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Micro Telescope Completes Major In-Orbit Milestone

Toronto - Jul 25, 2003
Dynacon Inc. today announced that a major milestone in the commissioning of the MOST microsatellite was achieved today, with the successful detumbling of the satellite. MOST was launched on June 30, with initial radio contact being made with the satellite a few hours after launch.

Since that time, engineers at the MOST Satellite Control Center have been gradually turning on and checking out the various items of equipment in the satellite, a process known as commissioning. All of the primary equipment on MOST has now been activated, and all items are functioning properly.

MOST was released from the launch vehicle spinning slowly, at about 3 degrees per second, or one complete revolution every 2 minutes. At 7 AM today, the Satellite Control Centre, located at the Space Flight Laboratory (SFL) of the University of Toronto's Institute for Aerospace Studies in north Toronto, issued the command for MOST's attitude control subsystem to "detumble" the satellite.

This is the simplest of MOST's several attitude control operating modes, using the on-board magnetormeter (a 3-axis magnetic compass) and magnetic torque rods to slow down the satellite's spin rate. At 8:30 AM, telemetry was received from the satellite indicating that detumbling had been successful. MOST is now barely spinning at all, with a residual rotation rate of about 0.05 degrees per second, or one complete revolution every 2 hours -- half the rotation speed of the minute hand of a clock.

Achievement of this milestone confirms the correct operation of much of the satellite's command and control equipment. Work is now underway to proceed towards the next milestone, activation of the satellite's active pointing control mode.

MOST (which stands for "Microvariability & Oscillations of STars") was developed for the Canadian Space Agency by a Dynacon-led team of Canadian engineers. With a size about that of a suitcase, a mass of only 52 kg and a cost under CDN$10M, this is Canada's first "microsatellite."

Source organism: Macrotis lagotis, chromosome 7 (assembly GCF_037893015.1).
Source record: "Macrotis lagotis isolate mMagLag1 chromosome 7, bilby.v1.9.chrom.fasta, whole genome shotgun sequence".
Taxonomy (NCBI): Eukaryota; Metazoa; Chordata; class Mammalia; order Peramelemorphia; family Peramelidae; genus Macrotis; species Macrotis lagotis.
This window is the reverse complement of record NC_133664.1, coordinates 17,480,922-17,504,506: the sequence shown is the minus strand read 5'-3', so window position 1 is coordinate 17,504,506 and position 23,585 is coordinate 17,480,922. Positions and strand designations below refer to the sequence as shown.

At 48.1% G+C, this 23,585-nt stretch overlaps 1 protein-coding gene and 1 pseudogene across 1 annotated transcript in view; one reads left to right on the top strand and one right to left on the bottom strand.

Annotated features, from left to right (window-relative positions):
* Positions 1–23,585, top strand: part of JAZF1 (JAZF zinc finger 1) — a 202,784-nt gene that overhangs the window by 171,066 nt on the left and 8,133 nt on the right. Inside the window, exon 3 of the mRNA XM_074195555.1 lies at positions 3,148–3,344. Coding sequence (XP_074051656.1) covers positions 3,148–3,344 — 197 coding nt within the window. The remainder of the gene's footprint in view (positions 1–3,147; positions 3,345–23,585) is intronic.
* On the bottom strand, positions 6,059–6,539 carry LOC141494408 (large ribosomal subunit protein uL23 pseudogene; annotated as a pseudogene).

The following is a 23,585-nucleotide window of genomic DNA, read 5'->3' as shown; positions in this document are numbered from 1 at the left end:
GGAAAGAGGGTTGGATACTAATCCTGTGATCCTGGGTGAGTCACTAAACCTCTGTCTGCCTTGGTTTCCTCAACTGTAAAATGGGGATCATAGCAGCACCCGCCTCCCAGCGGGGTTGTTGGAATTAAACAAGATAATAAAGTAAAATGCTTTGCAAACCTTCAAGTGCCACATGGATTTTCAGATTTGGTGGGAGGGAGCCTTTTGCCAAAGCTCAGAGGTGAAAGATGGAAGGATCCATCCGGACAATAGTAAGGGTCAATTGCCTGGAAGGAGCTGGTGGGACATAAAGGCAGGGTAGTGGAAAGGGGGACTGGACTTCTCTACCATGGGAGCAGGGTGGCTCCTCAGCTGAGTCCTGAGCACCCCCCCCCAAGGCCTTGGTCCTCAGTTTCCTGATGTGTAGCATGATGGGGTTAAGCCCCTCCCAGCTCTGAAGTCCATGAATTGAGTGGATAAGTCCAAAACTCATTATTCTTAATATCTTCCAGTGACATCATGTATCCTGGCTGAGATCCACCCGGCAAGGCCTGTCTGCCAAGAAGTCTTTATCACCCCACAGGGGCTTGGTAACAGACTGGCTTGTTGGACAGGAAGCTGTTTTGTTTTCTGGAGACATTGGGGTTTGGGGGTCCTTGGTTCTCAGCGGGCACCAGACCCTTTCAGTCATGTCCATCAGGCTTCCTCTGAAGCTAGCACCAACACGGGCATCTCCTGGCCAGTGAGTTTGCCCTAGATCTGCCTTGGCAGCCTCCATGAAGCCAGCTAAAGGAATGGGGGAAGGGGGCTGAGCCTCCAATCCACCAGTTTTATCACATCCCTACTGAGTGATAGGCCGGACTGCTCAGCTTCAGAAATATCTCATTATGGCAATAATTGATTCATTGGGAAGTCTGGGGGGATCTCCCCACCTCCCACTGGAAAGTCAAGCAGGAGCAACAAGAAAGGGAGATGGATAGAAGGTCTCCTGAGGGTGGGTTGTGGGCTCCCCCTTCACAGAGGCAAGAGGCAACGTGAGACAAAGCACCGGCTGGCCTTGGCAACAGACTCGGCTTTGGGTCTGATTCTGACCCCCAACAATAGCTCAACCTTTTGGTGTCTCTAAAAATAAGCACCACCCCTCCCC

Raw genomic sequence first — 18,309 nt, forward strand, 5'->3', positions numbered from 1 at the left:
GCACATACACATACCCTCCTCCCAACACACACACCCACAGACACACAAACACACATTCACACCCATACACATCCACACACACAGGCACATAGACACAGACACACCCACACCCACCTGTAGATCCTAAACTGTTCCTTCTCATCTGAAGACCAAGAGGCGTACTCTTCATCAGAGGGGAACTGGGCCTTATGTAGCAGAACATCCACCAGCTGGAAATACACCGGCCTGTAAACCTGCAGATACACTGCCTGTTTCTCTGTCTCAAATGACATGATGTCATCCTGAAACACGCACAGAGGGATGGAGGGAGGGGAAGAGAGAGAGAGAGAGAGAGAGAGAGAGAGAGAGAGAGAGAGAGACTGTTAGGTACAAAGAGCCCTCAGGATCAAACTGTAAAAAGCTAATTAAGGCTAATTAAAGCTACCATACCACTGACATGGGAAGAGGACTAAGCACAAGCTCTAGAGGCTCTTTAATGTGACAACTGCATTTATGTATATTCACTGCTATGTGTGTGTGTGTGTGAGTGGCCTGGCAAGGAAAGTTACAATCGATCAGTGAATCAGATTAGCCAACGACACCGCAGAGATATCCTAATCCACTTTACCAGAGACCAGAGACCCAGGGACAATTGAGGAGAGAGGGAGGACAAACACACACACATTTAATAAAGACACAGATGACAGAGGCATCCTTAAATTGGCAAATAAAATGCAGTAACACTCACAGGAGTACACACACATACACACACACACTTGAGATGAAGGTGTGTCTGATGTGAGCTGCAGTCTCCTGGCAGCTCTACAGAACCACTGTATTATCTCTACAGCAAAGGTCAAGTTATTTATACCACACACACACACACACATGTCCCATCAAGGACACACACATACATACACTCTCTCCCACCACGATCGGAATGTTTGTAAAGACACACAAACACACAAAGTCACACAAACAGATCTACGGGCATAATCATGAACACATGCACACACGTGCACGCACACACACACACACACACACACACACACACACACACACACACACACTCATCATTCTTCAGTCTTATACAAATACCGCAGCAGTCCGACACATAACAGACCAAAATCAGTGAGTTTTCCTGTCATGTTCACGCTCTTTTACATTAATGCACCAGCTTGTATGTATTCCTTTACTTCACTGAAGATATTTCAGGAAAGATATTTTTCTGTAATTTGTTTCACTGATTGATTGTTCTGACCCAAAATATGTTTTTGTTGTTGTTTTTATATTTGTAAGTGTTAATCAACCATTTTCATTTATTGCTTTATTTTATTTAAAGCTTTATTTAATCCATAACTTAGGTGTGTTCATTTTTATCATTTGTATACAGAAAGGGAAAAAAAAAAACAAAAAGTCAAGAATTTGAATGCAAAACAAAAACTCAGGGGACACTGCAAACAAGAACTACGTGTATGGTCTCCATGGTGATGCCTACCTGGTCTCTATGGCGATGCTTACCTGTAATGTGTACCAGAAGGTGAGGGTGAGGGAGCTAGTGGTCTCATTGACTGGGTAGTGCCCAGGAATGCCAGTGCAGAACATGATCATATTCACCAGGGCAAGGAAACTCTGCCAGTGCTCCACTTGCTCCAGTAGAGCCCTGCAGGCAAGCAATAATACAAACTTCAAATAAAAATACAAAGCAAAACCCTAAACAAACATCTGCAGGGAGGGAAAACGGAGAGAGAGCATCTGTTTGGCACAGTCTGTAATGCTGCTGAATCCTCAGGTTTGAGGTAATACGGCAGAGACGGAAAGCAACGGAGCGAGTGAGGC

MOST also carries Canada's first space telescope, and will make some specialized astronomical observations beyond the capacity of any other instrument. Collection of science data, very precise measurements of the brightness of target stars, will proceed in a few weeks, following completion of satellite commissioning. A one-year long science mission is planned for MOST.

MOST was funded and managed by the Canadian Space Agency's Space Science Branch; additional funding was provided to SFL by the Ontario government through its Ontario Research and Development Challenge Fund. Dynacon, as Prime Contractor for the mission, led the team that developed the satellite and its ground stations, and that is now operating MOST for the CSA.

The Principal Investigator, Dr. Jaymie Matthews of the University of British Columbia (UBC), leads a team of scientists from across Canada, the United States and Austria, who will use measurements of the brightness of stars from the telescope on MOST to probe the interior of stars, set a limit on the age of the Universe, and for the first time, detect the light reflected by mysterious planets beyond our Solar System.

The MOST project is a co-operative Canadian scientific partnership. Dynacon developed the design for the overall MOST system, and has managed the satellite development program. The telescope carried by MOST was developed by a team at UBC, led by Dr. Matthews. Dynacon and SFL jointly developed the satellite's "bus".

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The Answer's To Space Technology Are In The Spheres
Boston - June 23, 2003
Payload Systems has delivered the first installment of parts for the much-anticipated Spheres (Synchronized Position Hold, Engage and Reorient Experimental Satellites) testbed to NASA.

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